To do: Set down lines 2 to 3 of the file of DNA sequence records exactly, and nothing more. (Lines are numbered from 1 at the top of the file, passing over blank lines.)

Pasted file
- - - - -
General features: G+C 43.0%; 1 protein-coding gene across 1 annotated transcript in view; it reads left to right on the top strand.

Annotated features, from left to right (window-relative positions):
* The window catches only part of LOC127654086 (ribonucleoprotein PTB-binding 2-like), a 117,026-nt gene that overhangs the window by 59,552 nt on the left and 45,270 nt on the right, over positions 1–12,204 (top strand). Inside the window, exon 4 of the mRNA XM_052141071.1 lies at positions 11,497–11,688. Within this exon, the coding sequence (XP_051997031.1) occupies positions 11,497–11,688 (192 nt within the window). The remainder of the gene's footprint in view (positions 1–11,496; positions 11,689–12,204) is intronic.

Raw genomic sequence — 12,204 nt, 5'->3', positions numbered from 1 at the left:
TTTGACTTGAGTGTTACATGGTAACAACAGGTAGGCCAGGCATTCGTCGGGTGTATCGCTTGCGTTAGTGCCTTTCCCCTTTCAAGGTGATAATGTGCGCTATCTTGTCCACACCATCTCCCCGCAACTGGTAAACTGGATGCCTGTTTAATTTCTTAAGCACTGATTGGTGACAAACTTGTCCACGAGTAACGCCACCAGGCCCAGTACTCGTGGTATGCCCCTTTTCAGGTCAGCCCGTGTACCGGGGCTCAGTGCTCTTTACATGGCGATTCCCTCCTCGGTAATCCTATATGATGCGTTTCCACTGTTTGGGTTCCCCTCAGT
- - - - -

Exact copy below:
Annotated features, from left to right (window-relative positions):
* The window catches only part of LOC127654086 (ribonucleoprotein PTB-binding 2-like), a 117,026-nt gene that overhangs the window by 59,552 nt on the left and 45,270 nt on the right, over positions 1–12,204 (top strand). Inside the window, exon 4 of the mRNA XM_052141071.1 lies at positions 11,497–11,688. Within this exon, the coding sequence (XP_051997031.1) occupies positions 11,497–11,688 (192 nt within the window). The remainder of the gene's footprint in view (positions 1–11,496; positions 11,689–12,204) is intronic.